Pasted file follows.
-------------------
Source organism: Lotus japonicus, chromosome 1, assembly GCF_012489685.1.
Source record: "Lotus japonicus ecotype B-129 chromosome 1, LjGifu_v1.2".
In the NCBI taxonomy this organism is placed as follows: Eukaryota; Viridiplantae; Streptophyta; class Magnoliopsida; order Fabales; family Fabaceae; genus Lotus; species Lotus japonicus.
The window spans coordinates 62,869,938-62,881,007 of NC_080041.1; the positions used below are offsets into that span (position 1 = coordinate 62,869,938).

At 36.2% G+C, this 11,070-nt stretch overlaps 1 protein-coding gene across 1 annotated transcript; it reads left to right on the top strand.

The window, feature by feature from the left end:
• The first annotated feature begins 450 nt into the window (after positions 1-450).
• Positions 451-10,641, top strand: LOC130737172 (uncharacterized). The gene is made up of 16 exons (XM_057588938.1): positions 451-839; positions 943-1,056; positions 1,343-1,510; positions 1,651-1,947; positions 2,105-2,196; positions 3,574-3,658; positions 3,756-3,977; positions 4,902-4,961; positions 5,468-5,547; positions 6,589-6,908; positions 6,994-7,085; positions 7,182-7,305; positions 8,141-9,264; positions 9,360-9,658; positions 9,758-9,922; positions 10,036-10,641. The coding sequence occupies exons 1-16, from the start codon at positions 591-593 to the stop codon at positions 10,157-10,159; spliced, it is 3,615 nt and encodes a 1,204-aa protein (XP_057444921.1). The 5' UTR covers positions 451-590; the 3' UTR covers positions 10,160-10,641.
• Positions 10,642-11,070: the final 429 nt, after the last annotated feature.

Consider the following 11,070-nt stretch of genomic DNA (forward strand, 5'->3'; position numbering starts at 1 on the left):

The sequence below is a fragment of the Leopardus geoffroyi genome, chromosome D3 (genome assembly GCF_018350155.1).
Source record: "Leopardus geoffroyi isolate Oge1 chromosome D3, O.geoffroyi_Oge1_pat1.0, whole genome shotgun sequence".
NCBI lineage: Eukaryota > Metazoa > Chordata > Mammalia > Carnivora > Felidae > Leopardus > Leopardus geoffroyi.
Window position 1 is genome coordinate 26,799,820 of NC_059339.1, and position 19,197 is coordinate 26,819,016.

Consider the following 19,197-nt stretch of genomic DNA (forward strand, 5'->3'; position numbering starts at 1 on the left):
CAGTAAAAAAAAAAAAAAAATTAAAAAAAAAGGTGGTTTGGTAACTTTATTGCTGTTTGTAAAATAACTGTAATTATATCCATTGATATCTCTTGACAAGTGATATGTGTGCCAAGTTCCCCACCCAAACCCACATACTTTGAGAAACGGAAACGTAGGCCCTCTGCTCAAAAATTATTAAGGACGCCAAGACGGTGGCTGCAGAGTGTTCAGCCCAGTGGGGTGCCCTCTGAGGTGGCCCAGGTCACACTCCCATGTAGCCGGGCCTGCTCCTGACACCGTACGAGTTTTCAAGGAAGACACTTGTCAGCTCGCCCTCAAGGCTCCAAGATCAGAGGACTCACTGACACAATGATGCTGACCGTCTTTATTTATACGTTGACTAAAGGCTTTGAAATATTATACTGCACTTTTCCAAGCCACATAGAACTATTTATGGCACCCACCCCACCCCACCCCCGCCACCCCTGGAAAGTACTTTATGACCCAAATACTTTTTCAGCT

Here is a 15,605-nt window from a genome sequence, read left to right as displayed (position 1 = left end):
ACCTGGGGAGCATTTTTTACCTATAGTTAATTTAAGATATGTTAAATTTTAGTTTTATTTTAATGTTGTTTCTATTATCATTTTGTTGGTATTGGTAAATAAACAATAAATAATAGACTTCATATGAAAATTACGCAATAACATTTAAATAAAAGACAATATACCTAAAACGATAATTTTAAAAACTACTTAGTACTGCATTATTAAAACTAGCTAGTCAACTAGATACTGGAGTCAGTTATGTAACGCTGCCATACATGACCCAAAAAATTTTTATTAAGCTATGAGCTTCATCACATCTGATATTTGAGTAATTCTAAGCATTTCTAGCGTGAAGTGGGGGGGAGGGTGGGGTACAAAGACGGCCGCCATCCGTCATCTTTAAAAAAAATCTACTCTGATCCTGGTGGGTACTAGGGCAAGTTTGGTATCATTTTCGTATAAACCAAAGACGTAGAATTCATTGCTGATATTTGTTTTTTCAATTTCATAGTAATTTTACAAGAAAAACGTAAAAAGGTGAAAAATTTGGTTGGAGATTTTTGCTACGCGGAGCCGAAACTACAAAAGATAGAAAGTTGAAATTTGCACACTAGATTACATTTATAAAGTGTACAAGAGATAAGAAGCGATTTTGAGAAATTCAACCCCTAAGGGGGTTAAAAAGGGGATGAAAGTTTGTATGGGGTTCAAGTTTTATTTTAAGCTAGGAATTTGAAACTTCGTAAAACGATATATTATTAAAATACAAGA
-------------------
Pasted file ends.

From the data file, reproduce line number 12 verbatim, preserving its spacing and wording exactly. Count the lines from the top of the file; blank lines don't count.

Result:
Source record: "Leopardus geoffroyi isolate Oge1 chromosome D3, O.geoffroyi_Oge1_pat1.0, whole genome shotgun sequence".